Angiostatin has been characterized as a 38-kDa internal fragment of plasminogen that encompasses the first four disulfide-linked domains of the molecule (Kringles (K)1–4).7 Angiostatin has been described to exert potent antiangiogenic and antitumor activities in a variety of murine tumor models.7, 8, 9, 10 Similarly, a 20-kDa (184 amino acid (aa)) C-terminal fragment of collagen XVIII, termed endostatin (ES), is reported to be a potent inhibitor of tumor angiogenesis and micrometastases development.5, 11 The urokinase plasminogen activator (uPA) binds to its receptor uPAR via its light chain fragments,12 known as amino-terminal fragment ATF (residues 1–135). This interaction involves the EGF-like domain of ATF and its derivatives. The ATF, devoid of the uPA B-chain, does not display enzymatic activity and has been previously described to prevent lung carcinoma metastasis13 and to protect mice in a liver metastasis model of human colon carcinoma.14 Canstatin (Can), an endogenously produced fragment of the non-collagenous 1 (NC1) domain of the α2 chain of type IV collagen (24 kDa), was recently shown to inhibit endothelial cell proliferation and tube formation in vitro and to suppress tumor growth in several human xenograft mouse models.6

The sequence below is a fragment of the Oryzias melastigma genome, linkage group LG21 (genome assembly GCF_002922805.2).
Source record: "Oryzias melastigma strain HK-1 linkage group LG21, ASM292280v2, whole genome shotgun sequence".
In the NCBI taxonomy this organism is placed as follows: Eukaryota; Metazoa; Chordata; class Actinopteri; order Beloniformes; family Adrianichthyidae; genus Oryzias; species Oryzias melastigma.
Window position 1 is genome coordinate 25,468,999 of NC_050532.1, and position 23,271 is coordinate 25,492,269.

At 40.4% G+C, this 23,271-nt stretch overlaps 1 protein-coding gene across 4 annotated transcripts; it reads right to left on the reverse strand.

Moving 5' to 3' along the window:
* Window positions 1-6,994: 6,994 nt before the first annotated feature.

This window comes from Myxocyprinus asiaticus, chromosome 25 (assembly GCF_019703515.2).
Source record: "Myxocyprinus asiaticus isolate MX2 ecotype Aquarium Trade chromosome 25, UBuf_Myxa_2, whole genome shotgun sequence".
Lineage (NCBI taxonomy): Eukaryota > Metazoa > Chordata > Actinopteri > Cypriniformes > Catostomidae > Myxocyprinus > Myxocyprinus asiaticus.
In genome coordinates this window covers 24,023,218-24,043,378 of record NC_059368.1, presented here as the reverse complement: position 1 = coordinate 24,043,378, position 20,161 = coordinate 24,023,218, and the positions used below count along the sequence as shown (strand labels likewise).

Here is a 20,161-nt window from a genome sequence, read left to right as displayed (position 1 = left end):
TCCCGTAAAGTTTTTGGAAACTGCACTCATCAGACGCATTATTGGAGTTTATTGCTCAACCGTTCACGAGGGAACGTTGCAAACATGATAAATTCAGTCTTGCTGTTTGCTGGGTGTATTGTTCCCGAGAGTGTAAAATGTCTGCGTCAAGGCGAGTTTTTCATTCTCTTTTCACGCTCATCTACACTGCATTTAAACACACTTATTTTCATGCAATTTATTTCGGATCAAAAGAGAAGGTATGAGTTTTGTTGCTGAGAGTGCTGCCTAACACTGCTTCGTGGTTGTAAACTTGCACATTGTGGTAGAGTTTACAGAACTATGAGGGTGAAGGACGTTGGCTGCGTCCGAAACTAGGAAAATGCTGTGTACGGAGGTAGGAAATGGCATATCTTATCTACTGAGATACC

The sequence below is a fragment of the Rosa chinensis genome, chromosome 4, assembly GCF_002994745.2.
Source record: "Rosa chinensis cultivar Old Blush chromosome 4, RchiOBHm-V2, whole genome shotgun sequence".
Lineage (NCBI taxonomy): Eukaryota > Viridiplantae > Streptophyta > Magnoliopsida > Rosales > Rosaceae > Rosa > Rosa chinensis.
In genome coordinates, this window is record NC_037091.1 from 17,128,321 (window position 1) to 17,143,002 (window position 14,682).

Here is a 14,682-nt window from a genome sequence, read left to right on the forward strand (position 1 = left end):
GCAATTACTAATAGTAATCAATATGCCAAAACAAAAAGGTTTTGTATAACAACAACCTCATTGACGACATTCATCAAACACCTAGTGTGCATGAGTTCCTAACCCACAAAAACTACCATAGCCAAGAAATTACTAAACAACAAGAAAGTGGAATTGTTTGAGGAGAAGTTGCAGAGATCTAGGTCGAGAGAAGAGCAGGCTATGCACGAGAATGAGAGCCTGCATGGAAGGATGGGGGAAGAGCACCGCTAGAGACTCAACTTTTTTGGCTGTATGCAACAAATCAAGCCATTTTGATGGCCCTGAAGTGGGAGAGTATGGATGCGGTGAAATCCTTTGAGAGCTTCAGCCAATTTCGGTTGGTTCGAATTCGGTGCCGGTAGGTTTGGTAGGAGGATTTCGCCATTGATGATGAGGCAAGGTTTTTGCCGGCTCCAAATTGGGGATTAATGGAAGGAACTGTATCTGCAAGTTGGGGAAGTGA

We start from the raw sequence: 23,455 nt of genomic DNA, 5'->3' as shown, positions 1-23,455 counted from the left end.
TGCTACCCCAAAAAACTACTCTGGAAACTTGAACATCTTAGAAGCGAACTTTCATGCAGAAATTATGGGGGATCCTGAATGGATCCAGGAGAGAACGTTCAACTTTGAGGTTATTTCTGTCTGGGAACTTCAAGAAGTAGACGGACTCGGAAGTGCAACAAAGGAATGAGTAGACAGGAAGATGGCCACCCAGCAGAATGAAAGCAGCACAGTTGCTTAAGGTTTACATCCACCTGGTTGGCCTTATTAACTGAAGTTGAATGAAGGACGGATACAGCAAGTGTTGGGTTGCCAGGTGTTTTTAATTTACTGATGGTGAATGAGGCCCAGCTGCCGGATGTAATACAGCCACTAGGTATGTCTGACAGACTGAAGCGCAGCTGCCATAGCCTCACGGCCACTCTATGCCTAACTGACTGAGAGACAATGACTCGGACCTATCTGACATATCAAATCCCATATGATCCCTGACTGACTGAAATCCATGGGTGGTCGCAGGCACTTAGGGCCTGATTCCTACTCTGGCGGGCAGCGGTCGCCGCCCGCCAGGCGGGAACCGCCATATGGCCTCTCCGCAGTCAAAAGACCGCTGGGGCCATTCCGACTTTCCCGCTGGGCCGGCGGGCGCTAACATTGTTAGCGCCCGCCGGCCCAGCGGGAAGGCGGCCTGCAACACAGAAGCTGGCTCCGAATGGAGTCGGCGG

However, K1–3, ES, mouse ATF and Can exhibit a relatively low molecular weight (respectively 38, 20, 14 and 24 kDa), which favors their efficient clearance by the kidneys. In a previous study, we showed that genetic coupling of mATF or K1—3 of angiostatin to human serum albumin (HSA): (i) preserved their antiangiogenic properties and (ii) dramatically improved their serum half-lives.15, 10

Protein production, long-term storage of bioreactive proteins and cumbersome daily administration are serious hurdles in this context. In contrast, the antitumor effects that follow antiangiogenic gene delivery from a variety of viral and non-viral vectors in vivo highlight the potential of antiangiogenic gene therapy as an additional strategy for treatment against cancer and metastatic dissemination.10, 16, 17 We chose the highly efficient adenovirus-based gene delivery system to evaluate the antitumor potency of several conjugates between HSA and antiangiogenic factors (K1–3, ES, ATF and Can) in TRP-1/SV40Tag transgenic mice, which spontaneously develop eye tumors with brain metastases.18 Here, we present, for the first time, a comparative study of the antimetastatic and antiangiogenic activities of these fused factors in a metastatic ocular tumor model.

Materials and methods

Construction and propagation of recombinant adenoviruses

AdATF-HSA, AdK1–3-HSA, AdES-HSA and AdCan-HSA are ΔE1–ΔE3 recombinant adenoviruses that express, respectively, a genetic conjugate generated by polymerase chain reaction between human serum albumin (HSA) and murine ATF, angiostatin K1–3, ES or Can, under the control of the cytomegalovirus (CMV) promoter.